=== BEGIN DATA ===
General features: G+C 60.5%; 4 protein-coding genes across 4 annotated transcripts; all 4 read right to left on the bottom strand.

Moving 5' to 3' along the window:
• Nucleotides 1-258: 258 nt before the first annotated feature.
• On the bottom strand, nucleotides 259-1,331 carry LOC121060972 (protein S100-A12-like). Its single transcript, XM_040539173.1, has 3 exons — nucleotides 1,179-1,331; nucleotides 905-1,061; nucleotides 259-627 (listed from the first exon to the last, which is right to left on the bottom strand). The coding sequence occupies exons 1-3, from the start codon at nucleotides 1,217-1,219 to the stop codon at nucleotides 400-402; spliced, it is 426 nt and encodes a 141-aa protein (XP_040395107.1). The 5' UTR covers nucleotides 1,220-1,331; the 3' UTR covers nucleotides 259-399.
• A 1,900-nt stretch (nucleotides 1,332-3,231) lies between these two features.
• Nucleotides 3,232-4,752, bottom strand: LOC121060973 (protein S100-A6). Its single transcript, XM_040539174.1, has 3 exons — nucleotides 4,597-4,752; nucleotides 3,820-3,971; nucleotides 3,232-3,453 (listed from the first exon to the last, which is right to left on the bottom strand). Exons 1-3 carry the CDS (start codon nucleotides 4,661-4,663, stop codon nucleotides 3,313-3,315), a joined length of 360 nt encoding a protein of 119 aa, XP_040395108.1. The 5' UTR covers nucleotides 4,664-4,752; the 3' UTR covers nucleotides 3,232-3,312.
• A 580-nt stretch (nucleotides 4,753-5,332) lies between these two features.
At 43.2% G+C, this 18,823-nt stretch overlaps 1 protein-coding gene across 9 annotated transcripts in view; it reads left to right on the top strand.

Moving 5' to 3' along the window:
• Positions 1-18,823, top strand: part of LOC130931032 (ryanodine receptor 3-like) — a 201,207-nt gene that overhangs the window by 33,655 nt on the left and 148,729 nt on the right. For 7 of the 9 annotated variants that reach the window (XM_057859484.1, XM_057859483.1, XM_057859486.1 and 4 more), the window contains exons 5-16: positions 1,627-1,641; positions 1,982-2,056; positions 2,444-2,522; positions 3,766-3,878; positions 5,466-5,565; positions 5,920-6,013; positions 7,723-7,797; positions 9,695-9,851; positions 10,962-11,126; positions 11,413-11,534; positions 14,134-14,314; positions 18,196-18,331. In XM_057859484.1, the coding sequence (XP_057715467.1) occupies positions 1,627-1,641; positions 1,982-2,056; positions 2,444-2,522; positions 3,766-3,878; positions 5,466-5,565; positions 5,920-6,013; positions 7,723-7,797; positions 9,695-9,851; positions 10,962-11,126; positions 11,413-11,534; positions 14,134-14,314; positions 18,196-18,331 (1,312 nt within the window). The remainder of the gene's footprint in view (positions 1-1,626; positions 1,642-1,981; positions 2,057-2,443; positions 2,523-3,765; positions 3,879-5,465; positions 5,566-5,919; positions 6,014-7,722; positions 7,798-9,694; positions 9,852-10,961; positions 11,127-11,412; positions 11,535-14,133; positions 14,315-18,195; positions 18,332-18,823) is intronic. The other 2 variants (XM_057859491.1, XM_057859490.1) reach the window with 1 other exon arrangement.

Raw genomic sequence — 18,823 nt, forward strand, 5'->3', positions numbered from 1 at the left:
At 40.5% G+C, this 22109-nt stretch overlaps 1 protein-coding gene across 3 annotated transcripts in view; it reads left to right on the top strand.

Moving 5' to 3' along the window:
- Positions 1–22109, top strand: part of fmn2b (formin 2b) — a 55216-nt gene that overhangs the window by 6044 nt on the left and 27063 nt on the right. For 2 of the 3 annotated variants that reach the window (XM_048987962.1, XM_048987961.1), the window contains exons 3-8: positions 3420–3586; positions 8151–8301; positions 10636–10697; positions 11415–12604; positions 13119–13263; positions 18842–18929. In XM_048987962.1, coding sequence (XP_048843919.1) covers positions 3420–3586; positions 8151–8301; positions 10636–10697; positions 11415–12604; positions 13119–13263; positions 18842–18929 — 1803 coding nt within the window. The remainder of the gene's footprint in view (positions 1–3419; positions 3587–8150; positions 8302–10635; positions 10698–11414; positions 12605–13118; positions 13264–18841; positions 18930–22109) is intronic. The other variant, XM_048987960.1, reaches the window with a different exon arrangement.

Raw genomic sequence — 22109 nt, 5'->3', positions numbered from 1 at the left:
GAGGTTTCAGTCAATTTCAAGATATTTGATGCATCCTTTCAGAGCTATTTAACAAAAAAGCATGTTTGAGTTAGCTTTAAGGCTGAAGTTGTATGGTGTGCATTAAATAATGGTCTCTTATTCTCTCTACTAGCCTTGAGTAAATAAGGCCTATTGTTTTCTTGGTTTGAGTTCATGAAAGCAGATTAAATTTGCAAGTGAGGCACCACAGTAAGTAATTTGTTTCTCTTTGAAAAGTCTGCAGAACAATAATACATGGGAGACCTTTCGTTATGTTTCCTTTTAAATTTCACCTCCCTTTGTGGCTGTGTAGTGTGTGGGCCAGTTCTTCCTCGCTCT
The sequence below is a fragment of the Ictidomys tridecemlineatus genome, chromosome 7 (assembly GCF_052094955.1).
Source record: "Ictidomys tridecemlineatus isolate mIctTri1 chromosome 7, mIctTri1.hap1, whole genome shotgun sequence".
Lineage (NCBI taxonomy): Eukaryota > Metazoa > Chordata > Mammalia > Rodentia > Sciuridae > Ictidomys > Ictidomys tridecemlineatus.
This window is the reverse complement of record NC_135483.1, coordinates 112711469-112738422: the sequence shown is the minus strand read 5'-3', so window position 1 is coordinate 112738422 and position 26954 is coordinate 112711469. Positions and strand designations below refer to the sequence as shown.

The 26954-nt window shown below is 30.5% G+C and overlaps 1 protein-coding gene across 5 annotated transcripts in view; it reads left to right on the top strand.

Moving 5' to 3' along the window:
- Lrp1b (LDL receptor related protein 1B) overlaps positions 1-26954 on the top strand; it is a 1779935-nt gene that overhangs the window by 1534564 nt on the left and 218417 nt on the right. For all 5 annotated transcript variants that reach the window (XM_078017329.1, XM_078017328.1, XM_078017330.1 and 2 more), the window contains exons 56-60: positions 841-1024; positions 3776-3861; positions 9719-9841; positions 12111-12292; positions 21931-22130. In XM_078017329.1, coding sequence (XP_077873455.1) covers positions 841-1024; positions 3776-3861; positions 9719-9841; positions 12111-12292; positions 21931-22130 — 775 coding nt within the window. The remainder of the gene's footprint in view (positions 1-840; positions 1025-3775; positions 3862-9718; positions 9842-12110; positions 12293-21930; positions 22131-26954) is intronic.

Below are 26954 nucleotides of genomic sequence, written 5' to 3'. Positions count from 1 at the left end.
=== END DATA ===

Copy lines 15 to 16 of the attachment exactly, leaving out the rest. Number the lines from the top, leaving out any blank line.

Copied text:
Raw genomic sequence — 22109 nt, 5'->3', positions numbered from 1 at the left:
GAGGTTTCAGTCAATTTCAAGATATTTGATGCATCCTTTCAGAGCTATTTAACAAAAAAGCATGTTTGAGTTAGCTTTAAGGCTGAAGTTGTATGGTGTGCATTAAATAATGGTCTCTTATTCTCTCTACTAGCCTTGAGTAAATAAGGCCTATTGTTTTCTTGGTTTGAGTTCATGAAAGCAGATTAAATTTGCAAGTGAGGCACCACAGTAAGTAATTTGTTTCTCTTTGAAAAGTCTGCAGAACAATAATACATGGGAGACCTTTCGTTATGTTTCCTTTTAAATTTCACCTCCCTTTGTGGCTGTGTAGTGTGTGGGCCAGTTCTTCCTCGCTCT